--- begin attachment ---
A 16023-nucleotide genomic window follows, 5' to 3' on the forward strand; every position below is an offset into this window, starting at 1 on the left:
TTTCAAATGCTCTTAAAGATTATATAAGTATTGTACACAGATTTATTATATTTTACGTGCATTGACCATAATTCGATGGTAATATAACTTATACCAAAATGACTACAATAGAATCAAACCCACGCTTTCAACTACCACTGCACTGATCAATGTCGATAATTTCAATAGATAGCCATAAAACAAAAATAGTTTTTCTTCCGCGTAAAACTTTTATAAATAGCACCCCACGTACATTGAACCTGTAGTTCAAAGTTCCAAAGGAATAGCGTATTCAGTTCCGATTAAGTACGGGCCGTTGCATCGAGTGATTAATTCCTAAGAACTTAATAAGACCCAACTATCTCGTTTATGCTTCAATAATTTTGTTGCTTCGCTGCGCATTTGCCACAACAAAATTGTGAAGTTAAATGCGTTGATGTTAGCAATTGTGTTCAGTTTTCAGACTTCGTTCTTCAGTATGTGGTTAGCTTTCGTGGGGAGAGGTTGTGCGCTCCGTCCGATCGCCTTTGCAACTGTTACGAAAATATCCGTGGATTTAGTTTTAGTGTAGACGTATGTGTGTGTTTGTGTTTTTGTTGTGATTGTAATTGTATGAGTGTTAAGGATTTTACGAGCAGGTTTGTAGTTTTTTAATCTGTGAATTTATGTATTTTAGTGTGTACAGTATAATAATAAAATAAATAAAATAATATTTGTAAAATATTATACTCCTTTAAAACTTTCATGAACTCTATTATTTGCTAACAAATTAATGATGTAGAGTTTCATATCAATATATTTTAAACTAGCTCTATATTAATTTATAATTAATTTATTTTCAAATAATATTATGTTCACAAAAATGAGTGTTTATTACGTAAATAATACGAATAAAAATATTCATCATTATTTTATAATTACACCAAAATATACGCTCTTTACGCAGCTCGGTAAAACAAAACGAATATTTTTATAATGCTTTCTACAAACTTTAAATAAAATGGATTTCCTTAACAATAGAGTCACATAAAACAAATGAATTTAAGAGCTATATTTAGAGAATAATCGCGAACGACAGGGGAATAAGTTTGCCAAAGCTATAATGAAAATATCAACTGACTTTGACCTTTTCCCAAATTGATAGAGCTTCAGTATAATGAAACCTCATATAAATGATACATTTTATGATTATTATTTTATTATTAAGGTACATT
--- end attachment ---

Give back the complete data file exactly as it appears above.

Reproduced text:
A 16023-nucleotide genomic window follows, 5' to 3' on the forward strand; every position below is an offset into this window, starting at 1 on the left:
TTTCAAATGCTCTTAAAGATTATATAAGTATTGTACACAGATTTATTATATTTTACGTGCATTGACCATAATTCGATGGTAATATAACTTATACCAAAATGACTACAATAGAATCAAACCCACGCTTTCAACTACCACTGCACTGATCAATGTCGATAATTTCAATAGATAGCCATAAAACAAAAATAGTTTTTCTTCCGCGTAAAACTTTTATAAATAGCACCCCACGTACATTGAACCTGTAGTTCAAAGTTCCAAAGGAATAGCGTATTCAGTTCCGATTAAGTACGGGCCGTTGCATCGAGTGATTAATTCCTAAGAACTTAATAAGACCCAACTATCTCGTTTATGCTTCAATAATTTTGTTGCTTCGCTGCGCATTTGCCACAACAAAATTGTGAAGTTAAATGCGTTGATGTTAGCAATTGTGTTCAGTTTTCAGACTTCGTTCTTCAGTATGTGGTTAGCTTTCGTGGGGAGAGGTTGTGCGCTCCGTCCGATCGCCTTTGCAACTGTTACGAAAATATCCGTGGATTTAGTTTTAGTGTAGACGTATGTGTGTGTTTGTGTTTTTGTTGTGATTGTAATTGTATGAGTGTTAAGGATTTTACGAGCAGGTTTGTAGTTTTTTAATCTGTGAATTTATGTATTTTAGTGTGTACAGTATAATAATAAAATAAATAAAATAATATTTGTAAAATATTATACTCCTTTAAAACTTTCATGAACTCTATTATTTGCTAACAAATTAATGATGTAGAGTTTCATATCAATATATTTTAAACTAGCTCTATATTAATTTATAATTAATTTATTTTCAAATAATATTATGTTCACAAAAATGAGTGTTTATTACGTAAATAATACGAATAAAAATATTCATCATTATTTTATAATTACACCAAAATATACGCTCTTTACGCAGCTCGGTAAAACAAAACGAATATTTTTATAATGCTTTCTACAAACTTTAAATAAAATGGATTTCCTTAACAATAGAGTCACATAAAACAAATGAATTTAAGAGCTATATTTAGAGAATAATCGCGAACGACAGGGGAATAAGTTTGCCAAAGCTATAATGAAAATATCAACTGACTTTGACCTTTTCCCAAATTGATAGAGCTTCAGTATAATGAAACCTCATATAAATGATACATTTTATGATTATTATTTTATTATTAAGGTACATT